Although they are down two games to none in the series at this moment, the Canucks have played pretty solid hockey for the most part (outside of Wednesday’s first and third periods). However, I am not really sure if that is a positive, or not. The fact that they have generated three goals in 120 minutes while playing good hockey is reason for concern.
Antti Niemi has been good when needed, but San Jose’s defense group (on paper, at least) is nothing to write home about. The Larry Robinson factor is definitely playing a part in their success, but the Canucks simply haven’t been able to turn their physicality and hard work into meaningful scoring opportunities.
Read on for some subtle lineup changes that the team should make for Game 3 at the Shark Tank on Sunday evening.
1) Insert Jordan Schroeder into the lineup
Andrew Ebbett is a great 13th forward. He is versatile, dependable, and experienced. However, he is clearly overmatched against the Sharks – the pace of play is above what he is used to, and he has been completely ineffective (and in fact a detriment to the team at even strength).
Schroeder isn’t strong on the draw. That is a strike against him. But he proved himself to be a solid player away from the puck during his time in Vancouver this season, and he has immensely more offensive ability than Ebbett does. Bring him in, put him on the second power play unit, and give him limited even strength minutes. He can’t do any worse than Ebbett has done through two games. And Ebbett’s penalty killing is a nice bonus, but the Canucks have a ton of other forwards who can and do play on the PK.
2) Promote Dale Weise, Demote Mason Raymond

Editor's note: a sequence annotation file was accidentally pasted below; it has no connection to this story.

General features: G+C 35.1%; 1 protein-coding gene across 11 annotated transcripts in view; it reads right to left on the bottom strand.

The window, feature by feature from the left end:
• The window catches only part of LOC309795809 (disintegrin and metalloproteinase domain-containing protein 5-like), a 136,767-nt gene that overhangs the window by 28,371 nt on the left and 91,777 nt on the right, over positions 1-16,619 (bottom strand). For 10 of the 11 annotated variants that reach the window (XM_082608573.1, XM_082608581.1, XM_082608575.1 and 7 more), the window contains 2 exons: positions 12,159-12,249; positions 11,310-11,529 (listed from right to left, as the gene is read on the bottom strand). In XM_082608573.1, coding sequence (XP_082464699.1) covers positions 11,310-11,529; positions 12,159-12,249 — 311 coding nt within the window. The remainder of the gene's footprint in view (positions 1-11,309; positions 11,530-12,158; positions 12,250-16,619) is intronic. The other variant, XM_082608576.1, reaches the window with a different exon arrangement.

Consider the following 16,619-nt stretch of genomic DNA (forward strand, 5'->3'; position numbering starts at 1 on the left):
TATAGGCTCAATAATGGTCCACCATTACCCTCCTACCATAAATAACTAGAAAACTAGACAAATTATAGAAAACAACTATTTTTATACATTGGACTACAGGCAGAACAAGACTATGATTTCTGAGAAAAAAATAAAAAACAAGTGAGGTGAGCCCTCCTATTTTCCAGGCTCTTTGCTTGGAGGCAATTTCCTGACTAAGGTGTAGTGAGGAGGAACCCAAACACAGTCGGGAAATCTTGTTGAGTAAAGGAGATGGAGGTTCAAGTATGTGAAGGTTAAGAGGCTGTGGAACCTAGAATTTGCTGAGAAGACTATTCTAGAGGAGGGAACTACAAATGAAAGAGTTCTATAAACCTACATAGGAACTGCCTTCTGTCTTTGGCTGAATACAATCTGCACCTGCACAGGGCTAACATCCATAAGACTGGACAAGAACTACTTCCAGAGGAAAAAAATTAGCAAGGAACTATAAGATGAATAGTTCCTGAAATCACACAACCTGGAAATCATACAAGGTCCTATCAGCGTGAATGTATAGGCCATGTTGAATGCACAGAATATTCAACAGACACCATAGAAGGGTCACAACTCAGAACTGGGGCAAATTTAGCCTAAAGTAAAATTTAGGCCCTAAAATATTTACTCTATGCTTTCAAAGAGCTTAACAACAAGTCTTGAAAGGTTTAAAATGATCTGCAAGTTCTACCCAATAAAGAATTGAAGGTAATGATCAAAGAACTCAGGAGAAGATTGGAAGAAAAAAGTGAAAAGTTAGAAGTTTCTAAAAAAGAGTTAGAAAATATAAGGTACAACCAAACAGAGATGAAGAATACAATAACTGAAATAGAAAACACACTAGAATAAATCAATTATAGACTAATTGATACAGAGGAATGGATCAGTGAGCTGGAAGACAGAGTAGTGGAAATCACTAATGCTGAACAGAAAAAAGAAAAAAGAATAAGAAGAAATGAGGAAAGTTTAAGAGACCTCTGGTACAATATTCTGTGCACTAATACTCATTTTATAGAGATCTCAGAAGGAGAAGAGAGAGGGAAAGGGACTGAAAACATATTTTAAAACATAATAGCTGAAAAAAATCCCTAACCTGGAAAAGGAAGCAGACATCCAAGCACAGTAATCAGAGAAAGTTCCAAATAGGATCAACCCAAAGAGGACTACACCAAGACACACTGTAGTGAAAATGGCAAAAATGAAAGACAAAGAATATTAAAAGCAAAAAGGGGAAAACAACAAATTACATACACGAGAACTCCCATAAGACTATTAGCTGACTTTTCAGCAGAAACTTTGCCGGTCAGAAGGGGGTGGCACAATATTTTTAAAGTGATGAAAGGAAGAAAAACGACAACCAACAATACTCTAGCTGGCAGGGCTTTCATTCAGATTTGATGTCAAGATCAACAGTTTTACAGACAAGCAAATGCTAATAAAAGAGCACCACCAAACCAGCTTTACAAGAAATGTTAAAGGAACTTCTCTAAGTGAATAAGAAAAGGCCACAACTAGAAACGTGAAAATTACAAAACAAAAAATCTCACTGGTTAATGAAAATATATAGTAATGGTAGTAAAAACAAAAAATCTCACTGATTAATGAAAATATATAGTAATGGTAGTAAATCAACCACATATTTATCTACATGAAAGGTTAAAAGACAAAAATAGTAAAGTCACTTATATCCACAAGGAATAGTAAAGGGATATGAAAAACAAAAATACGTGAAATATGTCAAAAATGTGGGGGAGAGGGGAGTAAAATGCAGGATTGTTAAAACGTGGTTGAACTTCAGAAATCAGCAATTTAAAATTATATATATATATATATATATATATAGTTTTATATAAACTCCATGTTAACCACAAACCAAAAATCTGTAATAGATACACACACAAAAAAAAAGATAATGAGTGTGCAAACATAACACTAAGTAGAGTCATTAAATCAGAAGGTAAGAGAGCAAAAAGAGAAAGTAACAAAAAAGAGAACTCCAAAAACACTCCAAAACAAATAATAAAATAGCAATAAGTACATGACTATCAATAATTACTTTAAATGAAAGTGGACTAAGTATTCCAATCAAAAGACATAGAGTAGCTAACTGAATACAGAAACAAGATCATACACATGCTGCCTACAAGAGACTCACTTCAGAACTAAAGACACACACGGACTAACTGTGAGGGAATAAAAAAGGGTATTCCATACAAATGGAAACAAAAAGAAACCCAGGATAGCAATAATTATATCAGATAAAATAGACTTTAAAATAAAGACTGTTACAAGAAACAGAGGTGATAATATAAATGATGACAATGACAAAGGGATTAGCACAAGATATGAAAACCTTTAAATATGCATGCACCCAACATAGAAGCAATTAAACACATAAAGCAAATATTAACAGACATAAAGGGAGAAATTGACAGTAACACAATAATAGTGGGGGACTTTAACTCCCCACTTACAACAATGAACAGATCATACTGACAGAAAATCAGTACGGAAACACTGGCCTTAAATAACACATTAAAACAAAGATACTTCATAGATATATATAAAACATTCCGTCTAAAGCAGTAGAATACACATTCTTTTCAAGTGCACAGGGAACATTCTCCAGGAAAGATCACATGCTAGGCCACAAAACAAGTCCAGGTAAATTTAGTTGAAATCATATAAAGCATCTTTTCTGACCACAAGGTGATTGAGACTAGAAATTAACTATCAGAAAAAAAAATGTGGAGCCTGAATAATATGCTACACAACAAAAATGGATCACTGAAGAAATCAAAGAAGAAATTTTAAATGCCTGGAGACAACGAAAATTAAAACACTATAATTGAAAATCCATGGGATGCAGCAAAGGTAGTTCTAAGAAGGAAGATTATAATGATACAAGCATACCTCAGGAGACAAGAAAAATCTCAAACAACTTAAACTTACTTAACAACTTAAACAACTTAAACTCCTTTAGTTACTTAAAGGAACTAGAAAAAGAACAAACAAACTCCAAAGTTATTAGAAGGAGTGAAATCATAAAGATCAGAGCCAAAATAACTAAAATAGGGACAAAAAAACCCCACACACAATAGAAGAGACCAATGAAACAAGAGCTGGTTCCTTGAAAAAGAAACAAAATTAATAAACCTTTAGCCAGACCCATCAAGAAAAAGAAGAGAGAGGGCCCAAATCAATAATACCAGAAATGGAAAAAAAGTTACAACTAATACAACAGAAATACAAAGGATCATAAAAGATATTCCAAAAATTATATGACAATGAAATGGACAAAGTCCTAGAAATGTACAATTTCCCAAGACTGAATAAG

As good as he was through the first few weeks of 2013, Mason Raymond has hit a brick wall (and then some) over the past few months. He has been completely invisible through the first two games of this series. I had some hope that he could use his speed to generate offense against the likes of Brad Stuart and Scott Hannan, but Raymond hasn’t done anything. He won’t be back next season, that much we know, but it would be nice to see him close out his Vancouver career on a high note. He has been a solid player for the team, and developed quite nicely after the team took him in the second round back in 2005.
But he simply isn’t a factor right now. Dale Weise, for all of his shortcomings, has been the most consistent Canuck from a forechecking/physical perspective. He hits man more than he hits the boards, and he is an underrated skater and a reliable winger in the defensive zone. He’s earned the chance to play more minutes. Weise played 3:56 on Friday night, while Raymond played close to 17 minutes.
3) Split up Alex Edler and Kevin Bieksa
This pairing isn’t working. It never has worked. It never will work. Two defensemen prone to mental errors and who like to gamble with and without the puck generally won’t work well together (cough, OT winner last night).
Garrison and Hamhuis had their worst game as a pairing on Friday night in a long while, but they play extremely tough minutes and are expected to drive play forward to boot. And they have to contend with the sasquatch (also known as Brent Burns) down low most of the time. The Chris Tanev ankle sprain has really put the Canucks in a bind, as it is tough to come up with reasonable pairings using Edler, Garrison, Alberts, Ballard, and Corrado (oh, and Barker too, I guess).
Tanev is making the trip to San Jose. If he is ready to go, you put Edler with Tanev on the second pairing, and put Garrison with Frankie Corrado on pairing three. Alberts was atrocious in Game 2, and Ballard won’t see another game as a Canuck again unless the entire defensive corp breaks all of their respective limbs.
4) Feed the Beast
Ryan “the Beast” Kesler is the only chance the Canucks have at winning this series. The Sedins have been very good in the first two games, and although Kesler was killed in scoring chance differential from Game 2, he is a difference maker and proved it once again on Friday. He drew a penalty with a bit of an embellishment, he was extremely physical all game long, and the rest of the team feeds off of his energy.
I am a believer in the merits of statistical analysis, but with Kesler, you can “feel/see” the elements he brings to this team. With his gruff and fearless style of play, he is the yin to Henrik and Daniel’s yang. He is the engine that drives the bus. I realize that is a dated sports cliche, but it’s true. The Canucks are simply an above average team with good goaltending when Kesler isn’t at his best.